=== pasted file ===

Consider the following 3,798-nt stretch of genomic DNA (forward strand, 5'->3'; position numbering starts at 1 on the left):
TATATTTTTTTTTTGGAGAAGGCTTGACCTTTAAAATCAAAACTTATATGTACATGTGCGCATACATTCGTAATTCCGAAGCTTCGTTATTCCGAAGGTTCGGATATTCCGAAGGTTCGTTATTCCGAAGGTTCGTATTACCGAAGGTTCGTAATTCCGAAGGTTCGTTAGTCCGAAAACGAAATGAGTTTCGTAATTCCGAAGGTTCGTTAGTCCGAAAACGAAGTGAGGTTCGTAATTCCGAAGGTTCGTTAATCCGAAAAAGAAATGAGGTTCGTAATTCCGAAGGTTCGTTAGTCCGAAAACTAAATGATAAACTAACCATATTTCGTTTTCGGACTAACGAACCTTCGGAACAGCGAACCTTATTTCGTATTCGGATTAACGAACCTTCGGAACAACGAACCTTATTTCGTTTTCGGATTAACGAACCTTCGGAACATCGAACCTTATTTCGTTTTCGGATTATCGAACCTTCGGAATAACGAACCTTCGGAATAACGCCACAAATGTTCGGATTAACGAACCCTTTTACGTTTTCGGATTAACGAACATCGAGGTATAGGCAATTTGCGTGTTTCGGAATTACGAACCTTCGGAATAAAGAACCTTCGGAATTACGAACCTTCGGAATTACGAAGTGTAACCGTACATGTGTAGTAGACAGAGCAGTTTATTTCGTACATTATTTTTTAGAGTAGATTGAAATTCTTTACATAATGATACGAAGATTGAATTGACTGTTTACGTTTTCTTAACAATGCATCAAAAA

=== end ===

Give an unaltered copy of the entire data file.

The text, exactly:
Consider the following 3,798-nt stretch of genomic DNA (forward strand, 5'->3'; position numbering starts at 1 on the left):
TATATTTTTTTTTTGGAGAAGGCTTGACCTTTAAAATCAAAACTTATATGTACATGTGCGCATACATTCGTAATTCCGAAGCTTCGTTATTCCGAAGGTTCGGATATTCCGAAGGTTCGTTATTCCGAAGGTTCGTATTACCGAAGGTTCGTAATTCCGAAGGTTCGTTAGTCCGAAAACGAAATGAGTTTCGTAATTCCGAAGGTTCGTTAGTCCGAAAACGAAGTGAGGTTCGTAATTCCGAAGGTTCGTTAATCCGAAAAAGAAATGAGGTTCGTAATTCCGAAGGTTCGTTAGTCCGAAAACTAAATGATAAACTAACCATATTTCGTTTTCGGACTAACGAACCTTCGGAACAGCGAACCTTATTTCGTATTCGGATTAACGAACCTTCGGAACAACGAACCTTATTTCGTTTTCGGATTAACGAACCTTCGGAACATCGAACCTTATTTCGTTTTCGGATTATCGAACCTTCGGAATAACGAACCTTCGGAATAACGCCACAAATGTTCGGATTAACGAACCCTTTTACGTTTTCGGATTAACGAACATCGAGGTATAGGCAATTTGCGTGTTTCGGAATTACGAACCTTCGGAATAAAGAACCTTCGGAATTACGAACCTTCGGAATTACGAAGTGTAACCGTACATGTGTAGTAGACAGAGCAGTTTATTTCGTACATTATTTTTTAGAGTAGATTGAAATTCTTTACATAATGATACGAAGATTGAATTGACTGTTTACGTTTTCTTAACAATGCATCAAAAA